The Bright-Line Test
Prior to 2015, New Zealand’s tax laws contained provisions that said you could be taxed on profits (or gains) made on the sale of your property (the so called “Intention Test”). The problem was, the IRD had to prove that at the time you purchased the property you intended to sell it again. Proving that “intention” was a bit tricky for the IRD, so the Government (and the IRD) introduced a new test (“the Bright-Line Test”).
Initially, a two (2) year timeframe, the Bright-Line Test was updated on 29 March 2018 by extending the timeframe to five (5) years.
The Bright-Line Test applies to the sale of any residential property purchased on or after 1 October 2015 as follows:
- If you have bought a residential property between 1 October 2015 and 28 March 2018 (inclusive), then sell it within two (2) years of the date you purchased it, any gains you make on selling the property will be taxable;
- If you have bought a residential property on or after 29 March 2018, then sell it within five (5) years of the date you purchased it, any gains you make on selling the property will be taxable.
Tax is payable under the Bright-Line Test regardless of your intention when you purchased the property. That is, unless you can prove you fall within certain exceptions.
Exceptions to the Bright-Line Test
You will not pay tax on any gains you make in relation to a property sold within the relevant timeframe of purchase if one of the following exceptions apply:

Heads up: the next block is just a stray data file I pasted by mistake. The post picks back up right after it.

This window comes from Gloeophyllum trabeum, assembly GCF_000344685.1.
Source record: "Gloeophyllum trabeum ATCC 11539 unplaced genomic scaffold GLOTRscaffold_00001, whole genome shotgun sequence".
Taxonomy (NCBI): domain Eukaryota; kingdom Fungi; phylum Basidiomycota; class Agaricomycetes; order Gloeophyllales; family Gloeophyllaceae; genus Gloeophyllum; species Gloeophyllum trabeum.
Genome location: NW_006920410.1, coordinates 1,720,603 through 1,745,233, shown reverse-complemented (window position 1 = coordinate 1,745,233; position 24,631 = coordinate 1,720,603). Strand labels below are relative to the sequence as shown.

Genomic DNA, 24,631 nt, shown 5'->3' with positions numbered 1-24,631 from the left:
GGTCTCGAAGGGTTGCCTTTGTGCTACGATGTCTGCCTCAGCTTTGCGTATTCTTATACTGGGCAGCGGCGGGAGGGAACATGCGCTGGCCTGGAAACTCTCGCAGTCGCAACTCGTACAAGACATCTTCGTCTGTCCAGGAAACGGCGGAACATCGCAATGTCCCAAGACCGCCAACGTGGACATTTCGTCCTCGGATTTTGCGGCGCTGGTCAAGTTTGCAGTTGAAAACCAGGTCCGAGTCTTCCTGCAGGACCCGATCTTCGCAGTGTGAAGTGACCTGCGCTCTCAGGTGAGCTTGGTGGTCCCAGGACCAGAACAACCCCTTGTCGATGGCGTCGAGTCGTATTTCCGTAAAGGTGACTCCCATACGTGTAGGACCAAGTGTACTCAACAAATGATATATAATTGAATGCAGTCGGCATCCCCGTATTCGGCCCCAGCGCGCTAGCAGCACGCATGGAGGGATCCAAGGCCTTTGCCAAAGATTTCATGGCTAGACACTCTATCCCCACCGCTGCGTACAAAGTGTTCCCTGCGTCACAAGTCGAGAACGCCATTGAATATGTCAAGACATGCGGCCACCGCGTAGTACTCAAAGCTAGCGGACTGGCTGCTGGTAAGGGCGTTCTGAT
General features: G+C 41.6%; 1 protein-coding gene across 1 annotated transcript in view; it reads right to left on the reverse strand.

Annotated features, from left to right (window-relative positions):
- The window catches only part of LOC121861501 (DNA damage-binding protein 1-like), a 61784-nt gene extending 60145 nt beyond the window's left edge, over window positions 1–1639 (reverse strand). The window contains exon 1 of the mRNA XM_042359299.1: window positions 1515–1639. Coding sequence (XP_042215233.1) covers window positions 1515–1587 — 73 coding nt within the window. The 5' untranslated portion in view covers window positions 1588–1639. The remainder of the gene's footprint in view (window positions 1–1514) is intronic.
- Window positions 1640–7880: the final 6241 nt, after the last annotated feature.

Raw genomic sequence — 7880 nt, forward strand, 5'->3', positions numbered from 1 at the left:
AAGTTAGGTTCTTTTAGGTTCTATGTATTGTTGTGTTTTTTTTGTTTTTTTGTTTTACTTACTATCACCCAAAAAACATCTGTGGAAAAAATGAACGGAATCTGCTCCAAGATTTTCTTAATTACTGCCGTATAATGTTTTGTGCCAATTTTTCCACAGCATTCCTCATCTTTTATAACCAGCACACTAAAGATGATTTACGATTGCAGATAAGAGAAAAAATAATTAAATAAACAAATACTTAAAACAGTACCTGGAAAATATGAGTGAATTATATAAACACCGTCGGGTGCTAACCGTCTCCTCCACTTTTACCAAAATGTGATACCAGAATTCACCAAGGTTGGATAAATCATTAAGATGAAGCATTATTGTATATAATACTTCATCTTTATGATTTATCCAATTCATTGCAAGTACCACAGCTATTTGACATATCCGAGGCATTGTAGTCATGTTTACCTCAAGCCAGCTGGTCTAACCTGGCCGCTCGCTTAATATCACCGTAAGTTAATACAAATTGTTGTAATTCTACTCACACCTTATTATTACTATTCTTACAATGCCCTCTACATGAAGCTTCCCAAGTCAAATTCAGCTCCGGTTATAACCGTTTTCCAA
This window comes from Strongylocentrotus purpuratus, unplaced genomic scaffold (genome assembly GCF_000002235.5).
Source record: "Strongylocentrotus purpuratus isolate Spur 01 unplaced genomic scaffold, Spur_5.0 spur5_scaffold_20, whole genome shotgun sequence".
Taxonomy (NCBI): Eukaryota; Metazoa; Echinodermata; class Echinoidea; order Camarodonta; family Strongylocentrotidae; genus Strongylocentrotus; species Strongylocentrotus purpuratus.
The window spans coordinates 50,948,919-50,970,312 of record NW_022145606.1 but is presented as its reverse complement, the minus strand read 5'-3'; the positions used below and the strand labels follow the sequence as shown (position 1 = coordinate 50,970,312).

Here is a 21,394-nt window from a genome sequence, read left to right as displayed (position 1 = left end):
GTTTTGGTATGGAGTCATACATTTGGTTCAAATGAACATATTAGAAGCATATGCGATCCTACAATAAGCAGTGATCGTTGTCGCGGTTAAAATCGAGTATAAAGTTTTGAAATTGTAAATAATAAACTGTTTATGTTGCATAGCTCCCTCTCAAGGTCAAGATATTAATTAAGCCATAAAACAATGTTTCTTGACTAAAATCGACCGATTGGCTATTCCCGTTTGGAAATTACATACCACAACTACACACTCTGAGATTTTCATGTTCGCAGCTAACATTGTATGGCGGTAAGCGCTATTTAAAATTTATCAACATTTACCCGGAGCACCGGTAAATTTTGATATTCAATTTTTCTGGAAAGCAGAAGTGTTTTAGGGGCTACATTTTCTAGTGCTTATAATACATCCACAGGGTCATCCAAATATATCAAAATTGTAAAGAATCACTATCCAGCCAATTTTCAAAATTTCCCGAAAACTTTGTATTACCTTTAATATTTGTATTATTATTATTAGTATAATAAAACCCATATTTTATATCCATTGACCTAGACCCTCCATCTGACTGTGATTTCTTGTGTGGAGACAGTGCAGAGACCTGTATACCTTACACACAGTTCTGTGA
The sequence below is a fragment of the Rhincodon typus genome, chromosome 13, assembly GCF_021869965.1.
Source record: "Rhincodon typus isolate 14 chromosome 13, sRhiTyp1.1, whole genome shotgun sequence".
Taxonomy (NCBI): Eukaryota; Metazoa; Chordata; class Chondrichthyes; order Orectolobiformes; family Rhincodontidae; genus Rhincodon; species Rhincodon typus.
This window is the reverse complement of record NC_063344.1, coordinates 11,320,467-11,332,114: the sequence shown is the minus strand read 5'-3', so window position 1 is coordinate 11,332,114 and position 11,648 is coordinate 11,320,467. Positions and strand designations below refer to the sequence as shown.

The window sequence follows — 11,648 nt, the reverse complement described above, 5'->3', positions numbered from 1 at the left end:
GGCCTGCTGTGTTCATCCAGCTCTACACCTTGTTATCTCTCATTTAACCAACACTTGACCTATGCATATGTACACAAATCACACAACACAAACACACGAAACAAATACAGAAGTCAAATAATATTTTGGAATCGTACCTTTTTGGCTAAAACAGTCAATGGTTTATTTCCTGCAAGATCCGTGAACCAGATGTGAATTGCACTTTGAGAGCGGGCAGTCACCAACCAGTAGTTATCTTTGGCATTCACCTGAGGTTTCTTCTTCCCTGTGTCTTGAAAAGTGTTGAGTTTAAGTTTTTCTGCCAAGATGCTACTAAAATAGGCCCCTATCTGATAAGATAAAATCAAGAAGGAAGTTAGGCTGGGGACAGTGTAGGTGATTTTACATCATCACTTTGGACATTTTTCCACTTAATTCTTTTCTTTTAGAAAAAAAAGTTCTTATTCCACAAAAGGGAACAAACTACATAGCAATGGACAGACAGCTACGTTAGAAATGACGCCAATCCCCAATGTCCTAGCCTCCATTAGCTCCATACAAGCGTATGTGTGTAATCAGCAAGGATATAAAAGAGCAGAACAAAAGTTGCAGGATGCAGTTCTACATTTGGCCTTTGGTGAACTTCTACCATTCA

- The property was your main home for more than 50% of the time you owned it (unless there is a regular pattern of buying and selling); or
- You inherited the property; or
- The property was transferred to you after a relationship breakdown and in accordance with a Relationship Property Agreement;
- The property was transferred to you under a Will (ie: to you as the administrator or Executor).
The Bright-Line Test applies in conjunction with the old intention test. This means that even if you sell the property after the timeframes in the Bright-Line Test, you may still have to pay tax on the sale if IRD can prove you bought the property with the intention of re-selling. If IRD can prove that intention, it does not matter how long you hold on to the property, any gain on the sale will be taxable.
The intention test has traditionally been difficult to enforce. A person’s intentions at the time they buy may be many and varied. In the absence of clear evidence, those intentions will be hard to prove.
The Bright-Line Test, on the other hand, is unambiguous and objective. If you purchase a residential property and sell it within the timeframes referred to above, you need to consider if the sale will be taxed under the Bright-Line Test.
We recommend that you seek advice from a specialist tax practitioner, not just your legal advisers, if you have any questions about taxes on your property transaction. The most important thing is that you are aware of your likely tax obligations so that you are not caught out by surprise.
The above information is of a general nature only. You should contact our firm for advice relating to your specific circumstances.
About Mark Bond
Mark is a member of our Property Team. He assists clients with various residential and commercial property transactions, including associated company and trust structuring.